Aims: The endovascular application of low-dose radiofrequency (RF) energy to the renal arteries results in effective ablation of sympathetic nerve fibres leading to a significant lowering of blood pressure (BP). This study aims to examine the feasibility and safety of renal denervation by the use of a standard electrophysiology (EP) catheter.
Methods and results: Twelve patients (mean age 62±14 years, nine male) with drug resistant hypertension despite medical treatment with at least four antihypertensive drugs underwent renal denervation by using a standard steerable RF ablation catheter with a 7 Fr diameter (Marinr®; Medtronic Inc., Minneapolis, MN, USA). Low-power RF applications have been applied along the length of both renal arteries, consecutively. Assessment of 24 hour ambulatory BP was done at baseline, at one, and at three months following RF ablation. The mean reduction of 24 hour ambulatory BP was –11/–7 mmHg at one month and –24/–14 mmHg at three months (p<0.01 for systolic and p<0.03 for diastolic blood pressure) with unchanged medication. No vascular complications have been observed in the short-term follow-up. The renal function as assessed by serum creatinine and proteinuria remained unchanged from baseline.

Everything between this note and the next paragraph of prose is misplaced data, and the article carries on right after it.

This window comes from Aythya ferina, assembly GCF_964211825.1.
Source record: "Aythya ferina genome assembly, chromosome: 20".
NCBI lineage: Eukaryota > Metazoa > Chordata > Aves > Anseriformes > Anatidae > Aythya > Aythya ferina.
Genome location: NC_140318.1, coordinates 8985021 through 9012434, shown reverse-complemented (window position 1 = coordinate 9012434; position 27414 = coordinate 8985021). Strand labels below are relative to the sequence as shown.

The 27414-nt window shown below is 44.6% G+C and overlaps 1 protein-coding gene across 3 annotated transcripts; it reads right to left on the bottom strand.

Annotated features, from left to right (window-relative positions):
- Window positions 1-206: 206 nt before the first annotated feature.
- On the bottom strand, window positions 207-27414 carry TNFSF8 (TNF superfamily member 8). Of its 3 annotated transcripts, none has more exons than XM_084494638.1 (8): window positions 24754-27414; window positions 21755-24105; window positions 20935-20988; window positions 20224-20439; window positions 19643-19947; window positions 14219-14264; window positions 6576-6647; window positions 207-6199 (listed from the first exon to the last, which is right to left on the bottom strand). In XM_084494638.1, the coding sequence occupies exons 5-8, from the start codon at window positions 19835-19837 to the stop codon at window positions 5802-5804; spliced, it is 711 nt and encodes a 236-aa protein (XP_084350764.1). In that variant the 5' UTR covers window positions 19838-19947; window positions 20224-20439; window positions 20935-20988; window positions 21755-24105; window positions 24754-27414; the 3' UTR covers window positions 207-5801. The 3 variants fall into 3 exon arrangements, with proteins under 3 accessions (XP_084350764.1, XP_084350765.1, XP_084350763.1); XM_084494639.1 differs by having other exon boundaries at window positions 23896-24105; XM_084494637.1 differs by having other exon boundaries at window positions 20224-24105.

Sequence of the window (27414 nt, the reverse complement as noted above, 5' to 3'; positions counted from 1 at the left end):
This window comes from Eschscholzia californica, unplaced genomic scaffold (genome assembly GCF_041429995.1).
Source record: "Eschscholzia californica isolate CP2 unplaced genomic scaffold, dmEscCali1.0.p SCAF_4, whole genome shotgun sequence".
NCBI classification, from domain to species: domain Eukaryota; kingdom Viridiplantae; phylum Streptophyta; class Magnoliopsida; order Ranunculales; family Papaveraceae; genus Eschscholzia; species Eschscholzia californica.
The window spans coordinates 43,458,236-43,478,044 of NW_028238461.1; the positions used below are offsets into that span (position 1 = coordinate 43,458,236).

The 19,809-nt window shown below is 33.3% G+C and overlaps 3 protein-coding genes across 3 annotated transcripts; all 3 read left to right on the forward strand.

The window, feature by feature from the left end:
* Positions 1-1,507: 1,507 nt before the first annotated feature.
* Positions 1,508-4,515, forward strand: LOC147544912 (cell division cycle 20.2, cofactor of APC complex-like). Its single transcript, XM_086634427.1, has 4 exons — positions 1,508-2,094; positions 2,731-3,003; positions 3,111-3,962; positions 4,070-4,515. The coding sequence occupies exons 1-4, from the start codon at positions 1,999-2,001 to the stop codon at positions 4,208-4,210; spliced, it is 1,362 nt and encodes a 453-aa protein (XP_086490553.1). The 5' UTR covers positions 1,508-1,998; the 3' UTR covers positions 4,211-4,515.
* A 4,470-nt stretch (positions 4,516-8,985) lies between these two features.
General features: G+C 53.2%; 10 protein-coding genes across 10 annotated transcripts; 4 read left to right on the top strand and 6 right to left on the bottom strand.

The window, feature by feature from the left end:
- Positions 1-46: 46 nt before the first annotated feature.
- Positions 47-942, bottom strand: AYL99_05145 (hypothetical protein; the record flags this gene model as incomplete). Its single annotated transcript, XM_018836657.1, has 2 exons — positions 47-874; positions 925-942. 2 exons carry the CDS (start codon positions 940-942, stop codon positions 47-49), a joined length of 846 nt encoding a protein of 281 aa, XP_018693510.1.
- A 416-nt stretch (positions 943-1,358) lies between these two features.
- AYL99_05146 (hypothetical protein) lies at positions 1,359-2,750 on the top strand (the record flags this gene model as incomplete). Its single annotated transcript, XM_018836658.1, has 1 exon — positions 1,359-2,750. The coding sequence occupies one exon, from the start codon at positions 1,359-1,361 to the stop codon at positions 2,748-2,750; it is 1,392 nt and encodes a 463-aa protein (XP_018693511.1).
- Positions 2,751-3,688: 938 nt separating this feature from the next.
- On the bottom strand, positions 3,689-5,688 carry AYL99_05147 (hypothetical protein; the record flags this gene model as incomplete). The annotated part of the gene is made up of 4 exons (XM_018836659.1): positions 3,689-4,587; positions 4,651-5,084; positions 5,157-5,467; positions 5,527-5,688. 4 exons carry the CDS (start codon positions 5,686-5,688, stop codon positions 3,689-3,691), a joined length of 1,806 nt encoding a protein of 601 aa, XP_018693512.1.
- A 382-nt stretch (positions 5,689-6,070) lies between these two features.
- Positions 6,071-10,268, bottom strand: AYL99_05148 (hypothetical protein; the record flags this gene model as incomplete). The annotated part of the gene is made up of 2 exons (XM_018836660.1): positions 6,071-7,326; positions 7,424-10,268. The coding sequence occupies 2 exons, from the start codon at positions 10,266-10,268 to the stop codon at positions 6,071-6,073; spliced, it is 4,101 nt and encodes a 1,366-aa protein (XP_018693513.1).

Conclusions: Our preliminary results indicate that the use of a standard RF ablation catheter is feasible and safe for sympathetic renal denervation as shown by a significant lowering of mean 24 hour ambulatory BP in comparison to baseline during short-term follow-up. Whether the use of a standard EP catheter for sympathetic renal denervation indeed improves the long-term outcome in resistant hypertension, however, remains to be investigated.